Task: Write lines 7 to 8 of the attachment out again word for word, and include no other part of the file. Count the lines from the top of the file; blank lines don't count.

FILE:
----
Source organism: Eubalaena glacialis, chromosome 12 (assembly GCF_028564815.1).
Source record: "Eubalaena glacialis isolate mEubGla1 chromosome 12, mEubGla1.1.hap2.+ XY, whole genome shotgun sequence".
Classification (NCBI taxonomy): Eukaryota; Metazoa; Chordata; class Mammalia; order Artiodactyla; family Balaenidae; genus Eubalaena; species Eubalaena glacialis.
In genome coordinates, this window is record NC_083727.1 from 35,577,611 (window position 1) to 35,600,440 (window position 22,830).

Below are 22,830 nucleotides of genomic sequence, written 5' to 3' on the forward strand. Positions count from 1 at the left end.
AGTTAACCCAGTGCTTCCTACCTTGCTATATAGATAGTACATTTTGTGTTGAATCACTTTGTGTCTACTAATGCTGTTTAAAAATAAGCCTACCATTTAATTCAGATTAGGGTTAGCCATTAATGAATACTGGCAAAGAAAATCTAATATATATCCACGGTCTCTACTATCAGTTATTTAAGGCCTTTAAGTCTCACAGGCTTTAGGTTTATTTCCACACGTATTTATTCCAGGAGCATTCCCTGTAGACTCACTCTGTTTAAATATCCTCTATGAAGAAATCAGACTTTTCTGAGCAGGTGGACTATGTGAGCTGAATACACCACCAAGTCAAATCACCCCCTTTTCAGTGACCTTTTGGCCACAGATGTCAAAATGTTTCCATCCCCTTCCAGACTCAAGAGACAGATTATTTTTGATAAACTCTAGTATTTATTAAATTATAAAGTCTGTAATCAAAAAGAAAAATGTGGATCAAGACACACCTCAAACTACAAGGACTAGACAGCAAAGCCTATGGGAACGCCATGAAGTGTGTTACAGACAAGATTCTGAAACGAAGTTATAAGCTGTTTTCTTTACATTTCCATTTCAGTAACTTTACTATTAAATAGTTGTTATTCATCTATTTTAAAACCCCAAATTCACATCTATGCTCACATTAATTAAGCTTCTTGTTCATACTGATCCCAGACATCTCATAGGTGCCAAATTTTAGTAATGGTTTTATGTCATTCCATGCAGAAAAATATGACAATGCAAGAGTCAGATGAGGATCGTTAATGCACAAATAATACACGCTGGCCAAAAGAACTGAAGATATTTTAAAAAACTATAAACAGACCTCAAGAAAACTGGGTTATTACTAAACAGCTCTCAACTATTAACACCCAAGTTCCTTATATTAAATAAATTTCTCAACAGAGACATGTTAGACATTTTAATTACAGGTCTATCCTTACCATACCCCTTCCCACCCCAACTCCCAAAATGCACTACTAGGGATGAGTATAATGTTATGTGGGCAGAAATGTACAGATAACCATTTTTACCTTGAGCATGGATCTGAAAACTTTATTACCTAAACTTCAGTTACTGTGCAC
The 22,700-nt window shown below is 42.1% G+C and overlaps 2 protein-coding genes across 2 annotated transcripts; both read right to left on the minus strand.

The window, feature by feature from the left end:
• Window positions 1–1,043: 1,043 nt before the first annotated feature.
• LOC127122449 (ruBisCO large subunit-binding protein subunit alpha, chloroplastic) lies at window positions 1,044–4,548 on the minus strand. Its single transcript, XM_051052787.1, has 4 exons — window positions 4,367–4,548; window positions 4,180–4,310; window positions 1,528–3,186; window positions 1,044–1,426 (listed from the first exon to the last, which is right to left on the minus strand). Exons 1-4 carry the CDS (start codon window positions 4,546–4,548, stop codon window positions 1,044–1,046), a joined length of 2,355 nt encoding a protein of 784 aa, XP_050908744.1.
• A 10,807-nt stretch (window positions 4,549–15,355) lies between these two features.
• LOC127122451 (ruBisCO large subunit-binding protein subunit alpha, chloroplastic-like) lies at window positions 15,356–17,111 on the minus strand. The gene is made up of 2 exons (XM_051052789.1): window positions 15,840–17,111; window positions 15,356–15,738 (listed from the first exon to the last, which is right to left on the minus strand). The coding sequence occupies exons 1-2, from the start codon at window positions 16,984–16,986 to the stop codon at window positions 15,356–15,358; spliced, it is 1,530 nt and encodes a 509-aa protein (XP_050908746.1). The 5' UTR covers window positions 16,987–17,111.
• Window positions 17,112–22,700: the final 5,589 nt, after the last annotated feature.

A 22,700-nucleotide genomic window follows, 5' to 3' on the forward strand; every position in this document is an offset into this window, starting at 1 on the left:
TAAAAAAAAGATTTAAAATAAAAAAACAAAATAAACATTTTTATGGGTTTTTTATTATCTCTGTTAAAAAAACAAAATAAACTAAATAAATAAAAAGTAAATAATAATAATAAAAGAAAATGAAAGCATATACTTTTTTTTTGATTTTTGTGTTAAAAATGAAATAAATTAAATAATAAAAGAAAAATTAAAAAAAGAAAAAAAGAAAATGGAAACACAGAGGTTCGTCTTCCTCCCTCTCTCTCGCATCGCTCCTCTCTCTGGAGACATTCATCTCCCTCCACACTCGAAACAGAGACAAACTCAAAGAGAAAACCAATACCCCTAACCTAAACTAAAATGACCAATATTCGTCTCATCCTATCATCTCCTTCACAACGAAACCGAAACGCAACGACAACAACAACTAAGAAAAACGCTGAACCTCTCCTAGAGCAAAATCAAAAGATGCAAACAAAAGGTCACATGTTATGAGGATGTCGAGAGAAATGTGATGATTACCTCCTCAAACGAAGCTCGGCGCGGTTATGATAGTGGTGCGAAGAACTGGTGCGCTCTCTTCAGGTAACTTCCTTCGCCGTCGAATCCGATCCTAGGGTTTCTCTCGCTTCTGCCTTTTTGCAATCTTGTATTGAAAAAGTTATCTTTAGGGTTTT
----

The 22,700-nt window shown below is 42.1% G+C and overlaps 2 protein-coding genes across 2 annotated transcripts; both read right to left on the minus strand.

The window, feature by feature from the left end: